What do home-owners and hedge funds have in common? Both are making leveraged bets on the value of an underlying asset. A home-owner typically buys a house with 20% down, borrowing the remaining 80% of the purchase price from a bank. Ignoring the cost of selling (which can be as high as 7% of the purchase price), if the house appreciates 20%, the homeowner’s equity has doubled. For example, a house is bought for $100K with a $20K down payment and $80K mortgage. If the house appreciates 20%, it’s now worth $120K. The mortgage is still $80K, which leaves the home-owner with $40k in equity, or a double of their initial investment. If the house should fall 20% in value, however, and be worth only $80K, then the home-owners equity is wiped out and they have a 100% loss. If the house had been purchased with 100% cash, the loss would have been limited to 20%.
Hedge funds come in many flavors and strategies, but the key distinction between hedge funds and traditional investment firms such as ours is the element of leverage. A hedge fund can borrow funds to increase returns, but this borrowing leaves the hedge fund vulnerable to substantial losses. For example, a hedge fund buys $100K of stock with $50K of a client’s money and $50K borrowed from their prime broker. If the value of the stock portfolio goes up 50%, the client has a 100% gain (portfolio worth $150K, less the $50K loan, leaves $100K in equity, or a double.) If the value of the stock portfolio falls 50%, then the client is wiped out. Returns increase faster the higher the percentage of borrowing. For example, if a client could buy stocks with 5% down and 95% borrowed, they could double their investment with just a 5% rise in the value of the stocks. However, a mere 5% drop would wipe them out. So retail brokerages generally limit the initial maximum loan (margin) to 50% and the maintenance margin to 70% (i.e. if the value of the stock portfolio falls to the point, about $71,500, where the loan equals 70% of the value of the portfolio, then either the client has to put up more cash or the brokerage will sell their stocks.) At HCMI, we never use margin because we never want to be in the position of having to sell stocks whether we want to or not.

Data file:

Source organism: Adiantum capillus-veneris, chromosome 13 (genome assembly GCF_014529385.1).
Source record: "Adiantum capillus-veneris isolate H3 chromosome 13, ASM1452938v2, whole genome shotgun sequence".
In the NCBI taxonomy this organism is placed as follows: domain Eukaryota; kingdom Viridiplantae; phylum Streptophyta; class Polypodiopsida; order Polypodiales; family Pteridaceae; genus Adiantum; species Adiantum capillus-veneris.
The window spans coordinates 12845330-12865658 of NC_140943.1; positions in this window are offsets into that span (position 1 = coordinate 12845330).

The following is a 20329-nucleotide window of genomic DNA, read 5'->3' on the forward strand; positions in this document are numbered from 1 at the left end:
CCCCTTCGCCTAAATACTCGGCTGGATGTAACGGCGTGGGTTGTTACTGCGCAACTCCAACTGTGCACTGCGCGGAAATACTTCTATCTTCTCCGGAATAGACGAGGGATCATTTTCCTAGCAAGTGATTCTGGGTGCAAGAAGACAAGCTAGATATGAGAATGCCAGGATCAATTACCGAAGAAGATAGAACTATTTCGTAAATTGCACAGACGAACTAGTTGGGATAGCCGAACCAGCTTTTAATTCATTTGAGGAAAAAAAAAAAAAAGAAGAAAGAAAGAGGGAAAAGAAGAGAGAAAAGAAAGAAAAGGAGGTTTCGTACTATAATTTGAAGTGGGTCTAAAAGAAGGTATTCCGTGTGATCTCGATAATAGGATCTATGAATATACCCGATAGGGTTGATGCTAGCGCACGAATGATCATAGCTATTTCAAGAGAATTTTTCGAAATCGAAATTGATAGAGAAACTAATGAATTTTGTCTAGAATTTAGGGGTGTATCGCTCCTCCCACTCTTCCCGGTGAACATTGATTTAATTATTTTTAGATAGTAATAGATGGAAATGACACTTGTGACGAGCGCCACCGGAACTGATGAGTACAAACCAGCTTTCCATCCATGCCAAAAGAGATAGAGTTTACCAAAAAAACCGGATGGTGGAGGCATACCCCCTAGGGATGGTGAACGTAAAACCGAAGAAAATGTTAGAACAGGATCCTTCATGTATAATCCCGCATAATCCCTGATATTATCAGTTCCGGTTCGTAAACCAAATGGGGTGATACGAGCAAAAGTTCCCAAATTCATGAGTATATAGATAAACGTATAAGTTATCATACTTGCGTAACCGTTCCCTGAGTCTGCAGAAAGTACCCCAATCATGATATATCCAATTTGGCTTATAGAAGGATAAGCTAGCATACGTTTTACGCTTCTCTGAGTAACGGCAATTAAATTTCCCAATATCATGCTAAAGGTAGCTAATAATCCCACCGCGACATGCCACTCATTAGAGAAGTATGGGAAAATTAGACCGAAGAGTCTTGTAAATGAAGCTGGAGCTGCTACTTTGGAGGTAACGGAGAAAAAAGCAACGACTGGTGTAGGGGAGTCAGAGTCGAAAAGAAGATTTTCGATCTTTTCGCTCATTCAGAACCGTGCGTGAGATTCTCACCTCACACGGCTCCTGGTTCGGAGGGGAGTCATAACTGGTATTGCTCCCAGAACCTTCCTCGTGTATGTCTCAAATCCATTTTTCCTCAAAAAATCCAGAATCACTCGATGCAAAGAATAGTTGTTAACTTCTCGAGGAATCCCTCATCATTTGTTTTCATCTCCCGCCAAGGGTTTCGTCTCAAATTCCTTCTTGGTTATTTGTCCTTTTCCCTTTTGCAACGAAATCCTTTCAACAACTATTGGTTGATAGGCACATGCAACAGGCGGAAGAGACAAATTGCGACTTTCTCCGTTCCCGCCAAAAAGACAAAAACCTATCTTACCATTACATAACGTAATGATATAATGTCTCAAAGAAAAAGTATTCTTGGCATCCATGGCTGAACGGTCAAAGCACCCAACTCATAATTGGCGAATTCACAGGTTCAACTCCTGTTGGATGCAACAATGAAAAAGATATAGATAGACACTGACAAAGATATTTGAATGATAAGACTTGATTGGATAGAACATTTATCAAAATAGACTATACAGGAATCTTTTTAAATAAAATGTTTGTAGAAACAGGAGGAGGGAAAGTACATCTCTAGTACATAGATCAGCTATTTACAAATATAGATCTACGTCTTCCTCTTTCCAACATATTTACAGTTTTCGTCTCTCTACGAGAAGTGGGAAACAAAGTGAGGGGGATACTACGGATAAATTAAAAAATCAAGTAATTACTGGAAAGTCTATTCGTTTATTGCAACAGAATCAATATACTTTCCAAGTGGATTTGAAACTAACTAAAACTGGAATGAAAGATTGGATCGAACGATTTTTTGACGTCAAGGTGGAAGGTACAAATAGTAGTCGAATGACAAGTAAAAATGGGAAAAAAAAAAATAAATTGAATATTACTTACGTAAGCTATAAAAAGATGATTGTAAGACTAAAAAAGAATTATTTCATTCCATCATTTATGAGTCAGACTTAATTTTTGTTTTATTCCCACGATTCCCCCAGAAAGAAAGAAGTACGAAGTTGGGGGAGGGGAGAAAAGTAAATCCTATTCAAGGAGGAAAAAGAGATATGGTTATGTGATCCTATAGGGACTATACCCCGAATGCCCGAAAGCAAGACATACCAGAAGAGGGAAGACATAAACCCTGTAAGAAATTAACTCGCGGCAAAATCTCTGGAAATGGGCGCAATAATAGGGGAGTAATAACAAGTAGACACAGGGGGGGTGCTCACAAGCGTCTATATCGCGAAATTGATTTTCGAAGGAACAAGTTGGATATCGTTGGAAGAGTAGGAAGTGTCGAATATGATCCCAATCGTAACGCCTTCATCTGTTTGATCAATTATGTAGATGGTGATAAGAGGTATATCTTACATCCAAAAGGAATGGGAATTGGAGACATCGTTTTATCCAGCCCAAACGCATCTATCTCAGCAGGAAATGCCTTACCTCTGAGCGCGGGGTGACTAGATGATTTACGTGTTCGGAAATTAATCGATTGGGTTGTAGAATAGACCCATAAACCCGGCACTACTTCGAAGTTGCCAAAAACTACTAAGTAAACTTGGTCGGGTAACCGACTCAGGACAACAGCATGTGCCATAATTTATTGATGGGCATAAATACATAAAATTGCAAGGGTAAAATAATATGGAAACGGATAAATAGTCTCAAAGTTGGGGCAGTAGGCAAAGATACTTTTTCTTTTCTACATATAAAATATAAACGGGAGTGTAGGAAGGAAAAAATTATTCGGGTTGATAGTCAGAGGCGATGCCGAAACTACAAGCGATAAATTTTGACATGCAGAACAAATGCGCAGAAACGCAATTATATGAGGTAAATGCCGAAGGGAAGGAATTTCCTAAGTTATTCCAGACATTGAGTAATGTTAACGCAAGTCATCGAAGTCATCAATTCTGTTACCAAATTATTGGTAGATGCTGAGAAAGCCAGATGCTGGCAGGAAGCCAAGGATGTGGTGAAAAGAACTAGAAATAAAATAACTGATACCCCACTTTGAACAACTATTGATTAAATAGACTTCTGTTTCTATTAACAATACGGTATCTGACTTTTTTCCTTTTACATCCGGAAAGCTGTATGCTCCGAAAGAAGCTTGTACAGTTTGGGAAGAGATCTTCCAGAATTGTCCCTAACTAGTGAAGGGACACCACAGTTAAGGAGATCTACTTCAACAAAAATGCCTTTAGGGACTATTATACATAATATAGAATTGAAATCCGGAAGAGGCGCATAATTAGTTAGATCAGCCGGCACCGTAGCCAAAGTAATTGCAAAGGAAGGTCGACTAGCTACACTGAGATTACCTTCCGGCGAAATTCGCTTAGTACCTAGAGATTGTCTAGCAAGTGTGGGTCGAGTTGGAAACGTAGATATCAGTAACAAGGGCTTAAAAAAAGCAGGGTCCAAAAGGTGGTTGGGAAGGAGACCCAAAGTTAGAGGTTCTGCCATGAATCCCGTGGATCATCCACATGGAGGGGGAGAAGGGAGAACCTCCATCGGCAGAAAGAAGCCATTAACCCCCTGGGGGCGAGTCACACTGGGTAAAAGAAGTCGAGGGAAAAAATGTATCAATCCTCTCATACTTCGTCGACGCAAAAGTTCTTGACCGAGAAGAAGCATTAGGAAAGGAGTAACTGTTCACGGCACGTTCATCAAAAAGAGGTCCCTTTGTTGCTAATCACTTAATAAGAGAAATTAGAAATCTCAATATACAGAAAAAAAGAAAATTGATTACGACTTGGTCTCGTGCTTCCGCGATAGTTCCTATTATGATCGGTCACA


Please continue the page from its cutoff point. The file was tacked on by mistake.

In recent years, hedge funds have made substantial investments in strategies which can be loosely called “credit spreads.” The low risk rate on the 10 year treasury is currently 4.76%, and you can readily “borrow” at that rate by selling treasuries short (let’s say you sell short $1 million in the 10 year, for which the maintenance requirement is 98%, not 70% as in retail equity accounts.) You would get $980,000 to play with, as long as you covered $23,800 in coupon interest every 6 months.) If you invested that cash in a corporate bond yielding 6.5%, you would get a coupon of $31,850 every six months ($980K *0.065/2), on which you’d capture a gain of $8,050, or $16,100/year. Since your equity is the $20K maintenance requirement on the Treasury bond, your annual return approaches 81%!